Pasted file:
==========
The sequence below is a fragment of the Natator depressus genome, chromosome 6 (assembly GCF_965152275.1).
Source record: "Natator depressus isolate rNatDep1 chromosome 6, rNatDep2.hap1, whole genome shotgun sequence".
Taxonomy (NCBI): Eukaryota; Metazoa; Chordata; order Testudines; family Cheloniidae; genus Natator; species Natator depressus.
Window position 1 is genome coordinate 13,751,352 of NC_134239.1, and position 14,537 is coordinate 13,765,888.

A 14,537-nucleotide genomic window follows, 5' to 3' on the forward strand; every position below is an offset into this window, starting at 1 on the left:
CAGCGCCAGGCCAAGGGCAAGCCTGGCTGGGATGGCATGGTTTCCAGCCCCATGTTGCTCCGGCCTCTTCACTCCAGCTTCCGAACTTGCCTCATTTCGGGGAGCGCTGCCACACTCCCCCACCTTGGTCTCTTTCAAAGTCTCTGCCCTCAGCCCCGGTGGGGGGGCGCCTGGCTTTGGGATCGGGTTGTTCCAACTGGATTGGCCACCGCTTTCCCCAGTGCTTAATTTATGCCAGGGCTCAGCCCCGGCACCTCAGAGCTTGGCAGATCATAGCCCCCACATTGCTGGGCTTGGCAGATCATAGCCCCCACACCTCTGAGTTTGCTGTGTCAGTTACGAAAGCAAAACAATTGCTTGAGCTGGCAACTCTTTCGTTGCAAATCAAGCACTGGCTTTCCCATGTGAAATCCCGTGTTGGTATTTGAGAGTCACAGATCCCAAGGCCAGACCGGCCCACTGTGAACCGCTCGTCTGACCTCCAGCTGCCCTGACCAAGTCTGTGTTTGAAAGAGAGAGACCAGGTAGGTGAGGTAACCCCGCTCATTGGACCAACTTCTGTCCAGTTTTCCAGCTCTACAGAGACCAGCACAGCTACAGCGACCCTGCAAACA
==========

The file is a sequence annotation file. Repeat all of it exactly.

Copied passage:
The sequence below is a fragment of the Natator depressus genome, chromosome 6 (assembly GCF_965152275.1).
Source record: "Natator depressus isolate rNatDep1 chromosome 6, rNatDep2.hap1, whole genome shotgun sequence".
Taxonomy (NCBI): Eukaryota; Metazoa; Chordata; order Testudines; family Cheloniidae; genus Natator; species Natator depressus.
Window position 1 is genome coordinate 13,751,352 of NC_134239.1, and position 14,537 is coordinate 13,765,888.

A 14,537-nucleotide genomic window follows, 5' to 3' on the forward strand; every position below is an offset into this window, starting at 1 on the left:
CAGCGCCAGGCCAAGGGCAAGCCTGGCTGGGATGGCATGGTTTCCAGCCCCATGTTGCTCCGGCCTCTTCACTCCAGCTTCCGAACTTGCCTCATTTCGGGGAGCGCTGCCACACTCCCCCACCTTGGTCTCTTTCAAAGTCTCTGCCCTCAGCCCCGGTGGGGGGGCGCCTGGCTTTGGGATCGGGTTGTTCCAACTGGATTGGCCACCGCTTTCCCCAGTGCTTAATTTATGCCAGGGCTCAGCCCCGGCACCTCAGAGCTTGGCAGATCATAGCCCCCACATTGCTGGGCTTGGCAGATCATAGCCCCCACACCTCTGAGTTTGCTGTGTCAGTTACGAAAGCAAAACAATTGCTTGAGCTGGCAACTCTTTCGTTGCAAATCAAGCACTGGCTTTCCCATGTGAAATCCCGTGTTGGTATTTGAGAGTCACAGATCCCAAGGCCAGACCGGCCCACTGTGAACCGCTCGTCTGACCTCCAGCTGCCCTGACCAAGTCTGTGTTTGAAAGAGAGAGACCAGGTAGGTGAGGTAACCCCGCTCATTGGACCAACTTCTGTCCAGTTTTCCAGCTCTACAGAGACCAGCACAGCTACAGCGACCCTGCAAACA